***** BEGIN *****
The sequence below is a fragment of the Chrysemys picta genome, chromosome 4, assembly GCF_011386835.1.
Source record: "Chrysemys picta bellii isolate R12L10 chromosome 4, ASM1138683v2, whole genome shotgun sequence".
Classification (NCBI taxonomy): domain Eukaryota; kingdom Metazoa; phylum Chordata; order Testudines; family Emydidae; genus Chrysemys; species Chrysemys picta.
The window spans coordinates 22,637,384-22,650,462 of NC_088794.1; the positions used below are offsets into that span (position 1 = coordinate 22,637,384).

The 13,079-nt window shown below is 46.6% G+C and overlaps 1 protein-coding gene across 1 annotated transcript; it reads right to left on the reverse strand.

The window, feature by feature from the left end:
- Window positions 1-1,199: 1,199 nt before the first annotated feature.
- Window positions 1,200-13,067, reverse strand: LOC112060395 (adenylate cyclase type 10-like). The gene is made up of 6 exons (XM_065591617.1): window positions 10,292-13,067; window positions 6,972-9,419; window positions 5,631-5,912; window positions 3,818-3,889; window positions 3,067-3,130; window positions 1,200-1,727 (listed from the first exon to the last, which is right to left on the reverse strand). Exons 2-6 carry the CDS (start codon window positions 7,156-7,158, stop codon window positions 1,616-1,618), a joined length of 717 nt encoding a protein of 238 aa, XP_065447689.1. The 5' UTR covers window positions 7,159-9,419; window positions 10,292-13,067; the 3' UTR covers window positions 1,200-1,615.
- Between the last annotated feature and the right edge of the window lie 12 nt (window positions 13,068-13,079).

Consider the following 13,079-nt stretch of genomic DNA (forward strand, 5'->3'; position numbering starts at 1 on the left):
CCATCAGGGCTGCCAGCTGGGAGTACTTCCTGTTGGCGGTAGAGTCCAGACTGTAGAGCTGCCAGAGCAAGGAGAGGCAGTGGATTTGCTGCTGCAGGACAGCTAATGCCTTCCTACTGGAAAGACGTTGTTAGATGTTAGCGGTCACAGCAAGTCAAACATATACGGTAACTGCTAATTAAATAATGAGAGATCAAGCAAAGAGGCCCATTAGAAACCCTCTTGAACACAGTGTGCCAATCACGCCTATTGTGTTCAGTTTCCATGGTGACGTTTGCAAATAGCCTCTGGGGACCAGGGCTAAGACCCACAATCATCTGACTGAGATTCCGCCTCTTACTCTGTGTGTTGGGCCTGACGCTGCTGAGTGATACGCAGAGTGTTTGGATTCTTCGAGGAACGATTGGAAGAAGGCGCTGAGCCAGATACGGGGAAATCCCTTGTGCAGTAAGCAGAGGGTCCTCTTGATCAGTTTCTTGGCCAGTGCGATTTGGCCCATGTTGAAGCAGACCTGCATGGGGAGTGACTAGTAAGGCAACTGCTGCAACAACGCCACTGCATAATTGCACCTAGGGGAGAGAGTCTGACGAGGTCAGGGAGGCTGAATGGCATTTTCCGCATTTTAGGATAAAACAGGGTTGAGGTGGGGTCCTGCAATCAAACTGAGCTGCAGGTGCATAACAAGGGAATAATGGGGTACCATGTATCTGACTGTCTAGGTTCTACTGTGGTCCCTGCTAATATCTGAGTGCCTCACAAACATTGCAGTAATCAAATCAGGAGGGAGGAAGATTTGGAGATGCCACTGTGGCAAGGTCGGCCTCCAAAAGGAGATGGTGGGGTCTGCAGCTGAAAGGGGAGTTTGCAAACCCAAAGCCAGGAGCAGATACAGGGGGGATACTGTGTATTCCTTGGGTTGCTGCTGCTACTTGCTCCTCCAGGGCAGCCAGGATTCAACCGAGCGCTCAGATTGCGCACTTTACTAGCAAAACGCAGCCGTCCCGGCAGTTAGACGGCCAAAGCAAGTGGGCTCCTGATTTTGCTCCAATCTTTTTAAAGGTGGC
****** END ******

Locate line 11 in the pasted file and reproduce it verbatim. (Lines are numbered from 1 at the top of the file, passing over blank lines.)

CCATCAGGGCTGCCAGCTGGGAGTACTTCCTGTTGGCGGTAGAGTCCAGACTGTAGAGCTGCCAGAGCAAGGAGAGGCAGTGGATTTGCTGCTGCAGGACAGCTAATGCCTTCCTACTGGAAAGACGTTGTTAGATGTTAGCGGTCACAGCAAGTCAAACATATACGGTAACTGCTAATTAAATAATGAGAGATCAAGCAAAGAGGCCCATTAGAAACCCTCTTGAACACAGTGTGCCAATCACGCCTATTGTGTTCAGTTTCCATGGTGACGTTTGCAAATAGCCTCTGGGGACCAGGGCTAAGACCCACAATCATCTGACTGAGATTCCGCCTCTTACTCTGTGTGTTGGGCCTGACGCTGCTGAGTGATACGCAGAGTGTTTGGATTCTTCGAGGAACGATTGGAAGAAGGCGCTGAGCCAGATACGGGGAAATCCCTTGTGCAGTAAGCAGAGGGTCCTCTTGATCAGTTTCTTGGCCAGTGCGATTTGGCCCATGTTGAAGCAGACCTGCATGGGGAGTGACTAGTAAGGCAACTGCTGCAACAACGCCACTGCATAATTGCACCTAGGGGAGAGAGTCTGACGAGGTCAGGGAGGCTGAATGGCATTTTCCGCATTTTAGGATAAAACAGGGTTGAGGTGGGGTCCTGCAATCAAACTGAGCTGCAGGTGCATAACAAGGGAATAATGGGGTACCATGTATCTGACTGTCTAGGTTCTACTGTGGTCCCTGCTAATATCTGAGTGCCTCACAAACATTGCAGTAATCAAATCAGGAGGGAGGAAGATTTGGAGATGCCACTGTGGCAAGGTCGGCCTCCAAAAGGAGATGGTGGGGTCTGCAGCTGAAAGGGGAGTTTGCAAACCCAAAGCCAGGAGCAGATACAGGGGGGATACTGTGTATTCCTTGGGTTGCTGCTGCTACTTGCTCCTCCAGGGCAGCCAGGATTCAACCGAGCGCTCAGATTGCGCACTTTACTAGCAAAACGCAGCCGTCCCGGCAGTTAGACGGCCAAAGCAAGTGGGCTCCTGATTTTGCTCCAATCTTTTTAAAGGTGGC